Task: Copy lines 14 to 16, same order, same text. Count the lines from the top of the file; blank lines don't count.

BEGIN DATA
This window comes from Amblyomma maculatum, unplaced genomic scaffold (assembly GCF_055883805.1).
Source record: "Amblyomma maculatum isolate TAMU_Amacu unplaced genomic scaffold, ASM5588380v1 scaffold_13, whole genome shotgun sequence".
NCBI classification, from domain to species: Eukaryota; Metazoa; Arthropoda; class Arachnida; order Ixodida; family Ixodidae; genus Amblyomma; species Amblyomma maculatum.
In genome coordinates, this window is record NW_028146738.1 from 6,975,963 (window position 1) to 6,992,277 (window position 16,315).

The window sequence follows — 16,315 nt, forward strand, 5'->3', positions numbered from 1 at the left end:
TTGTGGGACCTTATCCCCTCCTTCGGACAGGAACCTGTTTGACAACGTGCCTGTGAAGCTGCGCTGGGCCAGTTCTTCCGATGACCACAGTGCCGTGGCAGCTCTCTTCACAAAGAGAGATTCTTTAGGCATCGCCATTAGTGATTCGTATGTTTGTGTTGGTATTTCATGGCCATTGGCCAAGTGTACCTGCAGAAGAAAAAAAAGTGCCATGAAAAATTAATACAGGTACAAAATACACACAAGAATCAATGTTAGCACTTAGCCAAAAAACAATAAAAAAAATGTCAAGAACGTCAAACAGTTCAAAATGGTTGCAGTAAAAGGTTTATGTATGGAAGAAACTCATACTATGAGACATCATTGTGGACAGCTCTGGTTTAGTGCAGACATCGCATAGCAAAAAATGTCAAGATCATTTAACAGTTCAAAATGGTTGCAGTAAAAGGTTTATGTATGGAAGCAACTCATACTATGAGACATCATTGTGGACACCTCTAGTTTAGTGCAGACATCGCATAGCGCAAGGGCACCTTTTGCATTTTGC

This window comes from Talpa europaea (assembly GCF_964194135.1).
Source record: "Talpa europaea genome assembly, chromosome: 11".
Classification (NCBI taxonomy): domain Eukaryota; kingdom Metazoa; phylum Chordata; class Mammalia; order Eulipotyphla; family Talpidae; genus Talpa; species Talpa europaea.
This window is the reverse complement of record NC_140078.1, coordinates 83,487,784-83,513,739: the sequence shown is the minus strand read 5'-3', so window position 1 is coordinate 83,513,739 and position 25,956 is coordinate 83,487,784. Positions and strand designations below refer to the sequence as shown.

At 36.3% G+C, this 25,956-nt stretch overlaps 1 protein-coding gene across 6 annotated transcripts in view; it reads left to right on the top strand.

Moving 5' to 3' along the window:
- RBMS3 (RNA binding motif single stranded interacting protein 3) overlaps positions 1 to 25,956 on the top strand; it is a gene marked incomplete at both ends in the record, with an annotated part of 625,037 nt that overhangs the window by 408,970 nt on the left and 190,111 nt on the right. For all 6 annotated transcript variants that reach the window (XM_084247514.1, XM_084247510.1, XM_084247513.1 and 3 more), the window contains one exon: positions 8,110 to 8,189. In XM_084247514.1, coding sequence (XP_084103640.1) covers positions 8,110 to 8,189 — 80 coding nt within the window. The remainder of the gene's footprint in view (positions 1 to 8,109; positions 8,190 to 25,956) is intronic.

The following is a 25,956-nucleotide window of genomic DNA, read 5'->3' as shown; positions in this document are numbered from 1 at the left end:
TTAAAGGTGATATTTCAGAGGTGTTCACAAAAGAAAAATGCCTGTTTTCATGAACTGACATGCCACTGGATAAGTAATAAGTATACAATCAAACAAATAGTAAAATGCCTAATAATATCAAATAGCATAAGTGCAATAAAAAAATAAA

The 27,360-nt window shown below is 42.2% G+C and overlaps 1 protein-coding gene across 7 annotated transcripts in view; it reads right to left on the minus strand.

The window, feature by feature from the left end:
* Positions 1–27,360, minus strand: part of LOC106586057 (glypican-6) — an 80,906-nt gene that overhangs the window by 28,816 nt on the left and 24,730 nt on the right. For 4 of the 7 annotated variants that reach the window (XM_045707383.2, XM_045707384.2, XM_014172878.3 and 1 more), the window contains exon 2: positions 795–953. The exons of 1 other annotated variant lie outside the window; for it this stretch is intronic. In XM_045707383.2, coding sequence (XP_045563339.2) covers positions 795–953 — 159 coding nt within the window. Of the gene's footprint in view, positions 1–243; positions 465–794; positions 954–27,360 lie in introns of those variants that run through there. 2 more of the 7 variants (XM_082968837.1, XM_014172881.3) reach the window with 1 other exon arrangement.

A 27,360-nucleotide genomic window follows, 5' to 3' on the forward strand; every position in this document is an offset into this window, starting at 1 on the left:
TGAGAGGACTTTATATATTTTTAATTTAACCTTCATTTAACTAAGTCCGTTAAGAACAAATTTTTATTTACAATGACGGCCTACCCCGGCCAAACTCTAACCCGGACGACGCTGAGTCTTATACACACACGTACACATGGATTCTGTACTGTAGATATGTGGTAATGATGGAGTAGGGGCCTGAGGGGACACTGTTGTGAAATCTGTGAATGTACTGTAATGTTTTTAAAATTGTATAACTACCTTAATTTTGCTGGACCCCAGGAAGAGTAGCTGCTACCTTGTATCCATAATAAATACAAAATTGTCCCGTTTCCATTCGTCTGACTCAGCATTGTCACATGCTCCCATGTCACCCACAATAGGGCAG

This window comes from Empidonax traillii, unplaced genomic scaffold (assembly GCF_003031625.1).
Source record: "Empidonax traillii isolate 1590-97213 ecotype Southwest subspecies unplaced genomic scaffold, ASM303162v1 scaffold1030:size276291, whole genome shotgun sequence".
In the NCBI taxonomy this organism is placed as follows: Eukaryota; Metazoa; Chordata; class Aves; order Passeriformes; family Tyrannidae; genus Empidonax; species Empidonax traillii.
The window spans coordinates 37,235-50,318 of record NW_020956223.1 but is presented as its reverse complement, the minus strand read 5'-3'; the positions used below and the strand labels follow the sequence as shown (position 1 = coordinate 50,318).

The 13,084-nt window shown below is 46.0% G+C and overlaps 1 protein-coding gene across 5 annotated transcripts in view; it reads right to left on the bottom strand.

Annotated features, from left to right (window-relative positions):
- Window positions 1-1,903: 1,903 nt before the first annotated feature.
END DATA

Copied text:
The following is a 25,956-nucleotide window of genomic DNA, read 5'->3' as shown; positions in this document are numbered from 1 at the left end:
TTAAAGGTGATATTTCAGAGGTGTTCACAAAAGAAAAATGCCTGTTTTCATGAACTGACATGCCACTGGATAAGTAATAAGTATACAATCAAACAAATAGTAAAATGCCTAATAATATCAAATAGCATAAGTGCAATAAAAAAATAAA

The 27,360-nt window shown below is 42.2% G+C and overlaps 1 protein-coding gene across 7 annotated transcripts in view; it reads right to left on the minus strand.